After free agency there was no secret what the Dallas Cowboys’ biggest holes were going into the draft. They certainly needed talent along the defensive line, but more importantly they needed bodies at cornerback.
With Orlando Scandrick, Anthony Brown, Nolan Carroll, Leon McFadden, and Jeremiah McKinnon being the only defensive backs under contract, Dallas needed to bring in bodies, but bodies with talent.
The Shopping Spree
The Dallas Cowboys certainly didn’t ignore their secondary this off-season, adding more than enough players to the mix to battle for a spot on the Cowboys roster.
After losing two of their starting Corners to free agency (Morris Claiborne and Brandon Carr), the Cowboys signed Nolan Carroll in free agency after spending three years in Philadelphia. Carroll will likely be handed one of the starting cornerback spots due to his experience at the position, the size of his contract, and talent at the position.
The Cowboys also loaded up on CBs in the draft spending three of their nine draft picks on guys to fill Carr and Claiborne’s shoes. Chidobe Awuzie, Jourdan Lewis, and Marquez White were all drafted by the Cowboys to come in and compete for a starting role and at least a rotational role right away.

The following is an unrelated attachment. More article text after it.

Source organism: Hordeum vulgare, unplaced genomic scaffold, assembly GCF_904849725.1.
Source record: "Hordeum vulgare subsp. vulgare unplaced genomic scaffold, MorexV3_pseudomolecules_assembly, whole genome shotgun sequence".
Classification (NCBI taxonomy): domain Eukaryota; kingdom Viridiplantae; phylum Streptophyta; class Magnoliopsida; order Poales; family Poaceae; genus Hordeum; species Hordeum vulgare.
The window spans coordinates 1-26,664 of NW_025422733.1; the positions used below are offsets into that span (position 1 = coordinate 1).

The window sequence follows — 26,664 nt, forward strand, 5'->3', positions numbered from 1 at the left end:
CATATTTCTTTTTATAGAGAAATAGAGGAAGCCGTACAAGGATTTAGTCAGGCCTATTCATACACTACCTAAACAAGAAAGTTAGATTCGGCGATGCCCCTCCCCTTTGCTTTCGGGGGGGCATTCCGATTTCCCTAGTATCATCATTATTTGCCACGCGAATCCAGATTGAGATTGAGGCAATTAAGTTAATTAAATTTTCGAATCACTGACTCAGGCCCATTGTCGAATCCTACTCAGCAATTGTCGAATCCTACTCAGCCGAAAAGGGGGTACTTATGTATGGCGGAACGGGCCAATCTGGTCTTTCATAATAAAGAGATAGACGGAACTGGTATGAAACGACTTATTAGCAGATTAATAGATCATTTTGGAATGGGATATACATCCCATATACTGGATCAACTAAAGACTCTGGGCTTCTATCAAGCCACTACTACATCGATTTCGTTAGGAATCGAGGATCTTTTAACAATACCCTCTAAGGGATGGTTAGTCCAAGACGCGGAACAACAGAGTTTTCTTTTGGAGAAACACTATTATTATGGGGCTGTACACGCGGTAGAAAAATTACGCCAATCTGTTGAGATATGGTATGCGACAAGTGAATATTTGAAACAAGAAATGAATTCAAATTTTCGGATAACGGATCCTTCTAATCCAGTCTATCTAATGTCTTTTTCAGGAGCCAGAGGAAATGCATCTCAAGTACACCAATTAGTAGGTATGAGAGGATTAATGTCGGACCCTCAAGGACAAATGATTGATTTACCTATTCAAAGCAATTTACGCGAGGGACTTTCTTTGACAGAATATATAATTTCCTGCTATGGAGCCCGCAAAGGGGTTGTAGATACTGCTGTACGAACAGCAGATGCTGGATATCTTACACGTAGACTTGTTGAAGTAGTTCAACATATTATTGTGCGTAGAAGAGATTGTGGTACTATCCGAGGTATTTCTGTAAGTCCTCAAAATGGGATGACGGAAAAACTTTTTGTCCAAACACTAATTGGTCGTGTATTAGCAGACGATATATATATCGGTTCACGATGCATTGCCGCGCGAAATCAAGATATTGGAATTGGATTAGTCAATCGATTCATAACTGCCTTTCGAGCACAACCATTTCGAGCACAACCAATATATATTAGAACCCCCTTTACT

The Cowboys CB depth this time last year looked a little like:
- Morris Claiborne (Signed by NYJ via Free Agency)
- Brandon Carr (Signed by BAL via Free Agency)
- Orlando Scandrick (Under Contract by DAL)
- Anthony Brown (Under Contract by DAL)
- Leon McFadden (Under Contract by DAL)
- Deji Olatoye (Signed by ATL)
- Josh Thomas (Free Agent)
- Buddy Jackson (Free Agent)
- Terrance Mitchell (Signed by KC)
The Cowboys Current CB depth looks a lot different:
- Nolan Carroll (Signed by DAL via Free Agency)
- Orlando Scandrick (Returning Player)
- Anthony Brown (Returning Player)
- Chidobe Awuzie (2nd Round Pick)
- Jourdan Lewis (3rd Round Pick)
- Marquez White (6th Round Pick)
- Duke Thomas (UDFA)
- Sammy Seamster (Returning Practice Squad Player)
- Leon McFadden (Returning Player)
- Jeremiah McKinnon (Returning Player)
As you will notice there are only three familiar names between the two lists. Scandrick, Brown, and McFadden are the only returning players from 2016. Pretty crazy, huh?
Projecting The Cornerback Depth Chart
Now obviously the team will not keep all of the 10 players currently on the roster, they certainly have some sorting to do, but when you take a look at the roster you can all but guarantee Orlando Scandrick, Nolan Carroll, Anthony Brown, Chidobe Awuzie, and Jourdan Lewis are locks to make the final 53 Man Roster.
At most, one more player may make the Dallas Cowboys’ opening day roster bringing the final total of cornerbacks to six. That is where former Florida State Seminole Marquez White must fight to earn his star.
White has some stiff competition ahead of him in Leon McFadden and Jeremiah McKinnon. Both of these players spent time on the active game-day roster last season as bottom-of-the-depth-chart type of guys. White showed flashes of being a very good player at Florida State, but never played at a consistently high level.
What the Cowboys could try to do is stash Marquez White on their practice squad, but that is a big risk to take, which may force them to go ahead and carry six CBs.